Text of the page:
Love Letter to Street Fighter III: Double Impact

edited February 2014 in General Chat

It's not only my favorite fighting game, but my most treasured video game release of all-time.

While there's been many a game in my lifelong catalogue I've enjoyed --and still do enjoy-- immensely, there exists a very (can't emphasize this enough) exclusive handful of experiences that propels my past self to the present, where I'm simply allowed to drop day-to-day challenges for a moment's time, reliving the late '90s through early '00s.

Although gaming can provide a fun distraction, a trip back to less complicated times is a bonus unlike any other, whether it's wreaking havoc in a winery or communicating your aggression via Fierce and Roundhouse against a defenseless '90 Lexus LS 400. Personally speaking, there's not a more gratifying feeling possible when handling a controller.

Unfortunately, Street Fighter III: New Generation & 2nd Impact, which comprise this compilation, never had a fair shake, if I'm frank. The Sega Dreamcast, while the console closest to my heart and well worth the price of admission, wasn't exactly occupying households to the degree its contemporaries were; arcade releases in the US (and elsewhere not named 'Japan,' I'd presume) were relatively limited, the lone home version was released in '99 (a full 2 years after debuting in arcades) and the omission of tried-and-true series characters, namely Chun-Li, made many either look the other way or drop either like an Oro-carved hot potato.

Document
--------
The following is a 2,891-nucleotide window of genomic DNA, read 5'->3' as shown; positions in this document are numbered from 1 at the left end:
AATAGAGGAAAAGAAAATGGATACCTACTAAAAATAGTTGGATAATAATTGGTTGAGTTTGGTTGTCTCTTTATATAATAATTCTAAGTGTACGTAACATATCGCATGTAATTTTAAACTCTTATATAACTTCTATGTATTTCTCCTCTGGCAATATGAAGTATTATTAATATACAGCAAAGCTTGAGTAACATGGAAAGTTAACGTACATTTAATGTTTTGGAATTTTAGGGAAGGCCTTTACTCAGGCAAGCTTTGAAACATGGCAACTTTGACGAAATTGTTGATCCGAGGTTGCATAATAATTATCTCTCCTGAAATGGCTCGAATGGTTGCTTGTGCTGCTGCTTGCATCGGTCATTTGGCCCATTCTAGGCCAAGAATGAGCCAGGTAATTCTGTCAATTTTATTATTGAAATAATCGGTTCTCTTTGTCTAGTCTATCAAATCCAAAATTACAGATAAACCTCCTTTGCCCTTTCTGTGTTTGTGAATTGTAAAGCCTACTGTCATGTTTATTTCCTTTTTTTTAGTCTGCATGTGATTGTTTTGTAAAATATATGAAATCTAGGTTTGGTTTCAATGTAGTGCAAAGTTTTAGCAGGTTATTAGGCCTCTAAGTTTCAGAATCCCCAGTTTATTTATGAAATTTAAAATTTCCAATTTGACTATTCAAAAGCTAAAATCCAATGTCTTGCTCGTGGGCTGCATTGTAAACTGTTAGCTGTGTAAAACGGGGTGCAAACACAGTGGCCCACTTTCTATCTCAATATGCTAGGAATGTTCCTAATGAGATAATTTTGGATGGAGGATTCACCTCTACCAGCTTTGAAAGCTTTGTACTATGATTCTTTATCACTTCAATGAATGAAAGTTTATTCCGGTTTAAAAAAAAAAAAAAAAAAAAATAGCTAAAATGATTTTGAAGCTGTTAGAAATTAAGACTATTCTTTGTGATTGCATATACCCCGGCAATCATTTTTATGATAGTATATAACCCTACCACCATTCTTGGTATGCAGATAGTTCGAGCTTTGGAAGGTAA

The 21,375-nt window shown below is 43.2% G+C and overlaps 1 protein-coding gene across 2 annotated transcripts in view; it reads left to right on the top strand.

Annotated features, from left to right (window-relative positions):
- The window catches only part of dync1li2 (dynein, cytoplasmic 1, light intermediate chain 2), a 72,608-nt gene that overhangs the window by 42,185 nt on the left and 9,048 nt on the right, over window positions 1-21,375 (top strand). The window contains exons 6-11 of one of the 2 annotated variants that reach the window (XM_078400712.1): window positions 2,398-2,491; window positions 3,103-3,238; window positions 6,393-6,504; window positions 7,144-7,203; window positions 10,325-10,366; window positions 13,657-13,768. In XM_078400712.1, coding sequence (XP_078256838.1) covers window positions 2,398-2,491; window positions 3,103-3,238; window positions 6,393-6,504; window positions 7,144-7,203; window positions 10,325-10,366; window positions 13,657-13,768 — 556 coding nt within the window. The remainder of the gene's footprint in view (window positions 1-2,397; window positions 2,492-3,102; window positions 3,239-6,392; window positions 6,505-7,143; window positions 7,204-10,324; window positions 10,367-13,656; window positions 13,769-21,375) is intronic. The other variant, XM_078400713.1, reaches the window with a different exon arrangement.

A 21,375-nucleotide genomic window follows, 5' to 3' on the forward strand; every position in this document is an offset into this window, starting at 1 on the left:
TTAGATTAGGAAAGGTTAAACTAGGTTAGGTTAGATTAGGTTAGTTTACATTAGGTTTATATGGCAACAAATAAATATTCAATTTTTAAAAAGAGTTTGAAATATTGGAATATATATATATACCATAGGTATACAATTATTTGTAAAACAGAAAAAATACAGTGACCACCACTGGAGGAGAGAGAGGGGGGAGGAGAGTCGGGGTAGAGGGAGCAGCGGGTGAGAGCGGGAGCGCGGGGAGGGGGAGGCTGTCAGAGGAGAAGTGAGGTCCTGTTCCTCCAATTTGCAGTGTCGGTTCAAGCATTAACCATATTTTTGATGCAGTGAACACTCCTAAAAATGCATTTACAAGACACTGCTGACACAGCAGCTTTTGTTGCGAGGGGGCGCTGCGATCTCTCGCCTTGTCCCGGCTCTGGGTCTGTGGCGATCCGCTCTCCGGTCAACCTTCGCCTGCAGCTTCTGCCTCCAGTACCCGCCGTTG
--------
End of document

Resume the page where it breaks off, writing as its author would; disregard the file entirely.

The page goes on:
Shame, too, since the CPS-3 offered lush visuals and audio that were uniquely 'Capcom.' I was --and to this day, continue to be-- in awe, upon first duking it out with Ibuki in Kyoto in New Generation (especially during Round 2), 'Sharp Eyes,' a complementary soundscape:

SHARP EYES ~Stage Japan 1~

Tight controls, loose combo system, charm from all angles-- in a word, entertaining.

Love Street Fighter III and it'll love you back. You'll often read that 3rd Strike is a 'good game,' which it truly is, but so were its predecessors.

Fight for the future, but embrace your origins, as well, folks:


Thoughts on/fond memories of this oft-forgotten gem?

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